This is a clever comedy production in several scenes. In the opening scene the hired man is complaining to Farmer Jones that the woodpile is being depleted by thieves. Farmer Jones decides ... See full summary »
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This is a clever comedy production in several scenes. In the opening scene the hired man is complaining to Farmer Jones that the woodpile is being depleted by thieves. Farmer Jones decides to adopt drastic measures and loads one of the sticks with dynamite. In the next scene a colored deacon, one of the shining lights in the African Church, is seen making away with the wood. The next scene shows the home of the deacon, where he is taking his comfort at the kitchen fire, while his wife is busy with the washing. The loaded stick is, of course, put into the fire, and there is a terrific explosion and the building is ruined. Farmer Jones and his man appear at the critical moment and the colored thieves are given a punishment they will not soon forget. Written by Biograph Catalog

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Comedy | Short

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8 April 1904 (USA)  »

Also Known As:

Disznóság  »

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1.33 : 1
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Biograph production number 2866. See more »

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Come, come people, is your Google broke?
22 September 2013 | by (United States) – See all my reviews

"I think its ridiculous to decide to use a black person for the villain but as my professor said: "The director was looking for a quick way to symbolize the person stealing the wood with a villain."

"Why was it necessary for them to use a black person? They could have used white people!"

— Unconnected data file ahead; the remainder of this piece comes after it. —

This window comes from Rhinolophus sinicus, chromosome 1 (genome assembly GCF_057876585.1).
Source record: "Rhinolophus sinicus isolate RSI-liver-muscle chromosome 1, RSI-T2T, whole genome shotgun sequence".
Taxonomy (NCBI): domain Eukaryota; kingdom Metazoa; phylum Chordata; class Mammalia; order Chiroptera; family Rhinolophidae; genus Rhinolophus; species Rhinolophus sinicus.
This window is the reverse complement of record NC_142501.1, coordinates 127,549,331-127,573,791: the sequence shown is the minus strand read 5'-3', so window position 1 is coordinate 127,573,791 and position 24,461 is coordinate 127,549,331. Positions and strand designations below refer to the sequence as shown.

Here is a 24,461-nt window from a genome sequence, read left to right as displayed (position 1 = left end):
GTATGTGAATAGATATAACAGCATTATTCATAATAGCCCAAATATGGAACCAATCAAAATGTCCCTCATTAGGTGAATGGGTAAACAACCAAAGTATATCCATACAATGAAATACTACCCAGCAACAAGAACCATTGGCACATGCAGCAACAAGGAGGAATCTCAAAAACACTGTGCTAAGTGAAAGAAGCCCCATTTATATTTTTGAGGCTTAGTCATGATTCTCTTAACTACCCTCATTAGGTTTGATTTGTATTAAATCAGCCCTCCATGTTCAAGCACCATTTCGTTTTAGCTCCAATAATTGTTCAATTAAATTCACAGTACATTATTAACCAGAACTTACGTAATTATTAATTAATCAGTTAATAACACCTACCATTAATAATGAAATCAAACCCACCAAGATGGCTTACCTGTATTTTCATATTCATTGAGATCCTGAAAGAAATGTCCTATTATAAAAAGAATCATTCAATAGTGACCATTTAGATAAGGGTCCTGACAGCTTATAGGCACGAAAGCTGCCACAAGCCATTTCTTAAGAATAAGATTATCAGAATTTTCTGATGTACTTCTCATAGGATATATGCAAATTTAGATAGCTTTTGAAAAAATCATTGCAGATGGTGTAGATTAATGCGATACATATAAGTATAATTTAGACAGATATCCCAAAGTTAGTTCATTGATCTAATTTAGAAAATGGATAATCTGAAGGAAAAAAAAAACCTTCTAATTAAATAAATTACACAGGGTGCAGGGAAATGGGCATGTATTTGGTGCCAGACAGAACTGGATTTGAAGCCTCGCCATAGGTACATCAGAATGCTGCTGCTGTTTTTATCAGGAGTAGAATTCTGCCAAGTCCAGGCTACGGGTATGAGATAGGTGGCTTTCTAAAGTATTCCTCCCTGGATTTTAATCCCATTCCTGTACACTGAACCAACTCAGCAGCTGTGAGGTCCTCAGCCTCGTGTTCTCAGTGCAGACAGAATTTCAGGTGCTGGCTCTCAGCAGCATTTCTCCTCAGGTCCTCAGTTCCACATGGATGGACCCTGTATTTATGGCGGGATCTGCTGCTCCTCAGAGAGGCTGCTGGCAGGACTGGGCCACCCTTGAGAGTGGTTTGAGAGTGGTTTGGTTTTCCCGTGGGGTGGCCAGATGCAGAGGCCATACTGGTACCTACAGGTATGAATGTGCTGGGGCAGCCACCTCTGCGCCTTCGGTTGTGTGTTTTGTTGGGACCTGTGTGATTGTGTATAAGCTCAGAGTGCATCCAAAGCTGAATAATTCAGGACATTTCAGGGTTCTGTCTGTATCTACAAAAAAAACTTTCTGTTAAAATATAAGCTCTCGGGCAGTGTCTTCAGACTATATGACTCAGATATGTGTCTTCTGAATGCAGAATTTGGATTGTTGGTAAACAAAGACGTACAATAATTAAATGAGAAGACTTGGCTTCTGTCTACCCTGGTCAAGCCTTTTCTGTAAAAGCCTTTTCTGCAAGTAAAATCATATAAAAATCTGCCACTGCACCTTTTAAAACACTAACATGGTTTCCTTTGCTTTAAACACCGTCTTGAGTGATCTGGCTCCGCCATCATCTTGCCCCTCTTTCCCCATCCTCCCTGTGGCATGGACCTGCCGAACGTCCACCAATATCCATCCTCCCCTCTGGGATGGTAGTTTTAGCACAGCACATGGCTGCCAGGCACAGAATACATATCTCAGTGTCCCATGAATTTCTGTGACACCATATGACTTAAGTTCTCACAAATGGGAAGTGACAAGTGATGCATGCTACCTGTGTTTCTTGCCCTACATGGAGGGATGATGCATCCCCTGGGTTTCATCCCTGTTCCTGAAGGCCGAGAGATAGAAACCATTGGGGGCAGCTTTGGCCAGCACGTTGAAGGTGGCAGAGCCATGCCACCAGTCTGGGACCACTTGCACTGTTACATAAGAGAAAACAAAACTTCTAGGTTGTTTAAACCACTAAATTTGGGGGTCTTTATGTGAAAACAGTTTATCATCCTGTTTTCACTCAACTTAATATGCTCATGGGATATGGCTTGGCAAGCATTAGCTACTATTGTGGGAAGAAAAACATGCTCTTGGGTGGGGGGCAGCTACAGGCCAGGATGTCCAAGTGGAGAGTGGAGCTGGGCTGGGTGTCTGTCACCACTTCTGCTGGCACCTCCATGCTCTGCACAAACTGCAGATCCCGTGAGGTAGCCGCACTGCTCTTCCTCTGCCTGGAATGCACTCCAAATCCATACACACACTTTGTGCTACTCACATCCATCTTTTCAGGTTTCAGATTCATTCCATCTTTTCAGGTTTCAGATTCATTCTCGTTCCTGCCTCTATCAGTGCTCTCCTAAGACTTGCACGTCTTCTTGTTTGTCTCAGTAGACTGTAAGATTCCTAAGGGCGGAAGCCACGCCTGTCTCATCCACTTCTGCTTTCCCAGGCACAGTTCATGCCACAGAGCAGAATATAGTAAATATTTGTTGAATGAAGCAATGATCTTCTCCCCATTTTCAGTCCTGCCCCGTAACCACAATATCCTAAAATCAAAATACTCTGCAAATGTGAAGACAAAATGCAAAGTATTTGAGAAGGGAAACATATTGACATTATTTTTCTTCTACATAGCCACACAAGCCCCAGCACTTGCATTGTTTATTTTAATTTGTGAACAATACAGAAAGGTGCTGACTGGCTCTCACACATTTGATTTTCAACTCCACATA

Just a little bit of Googling would've turned up the fact that the title is a play on words of an old figure of speech. A "n_gger in the woodpile" is a no-longer-politically-correct term meaning "some fact of considerable importance that is not disclosed — something suspicious or wrong". The sort of thing our modern-day politicians do when they propose a law by playing up all the good points and keeping all the "gotchas" carefully hidden so the public supports it...and only find out all the gory details after the bill has become law. Those hidden, but significant, details are "the n_gger in the woodpile."

According to Wikipedia: "Both the 'fence' and 'woodpile' variants developed about the same time in the period of 1840–50 when the Underground Railroad was flourishing. The evidence is slight, but it is presumed that they were derived from actual instances of the concealment of fugitive slaves in their flight north under piles of firewood or within hiding places in stone walls.[1] Another possible origin, comes from the practice of transporting pulpwood on special rail road cars. In the era of slavery, the pulpwood cars were built with an outer frame with the wood being stacked inside in moderately neat rows and stacks. However, given the nature of the cars, it was possible to smuggle persons in the pile itself; possibly giving rise to the term."

So...there is a Very Good Reason why the thieves could not be White. And it was not intended as political propaganda foisting the notion that all black people were dishonest. While tasteless by the standards of over one hundred years later, the title capitalized on a well-known (for that time) phrase. Entitling the film "Whitey in the Woodpile", or the "Caucasian Firewood Thieves" would've completely negated the (admittedly tasteless) stab at humor. This was, after all, 1904, not 2013.


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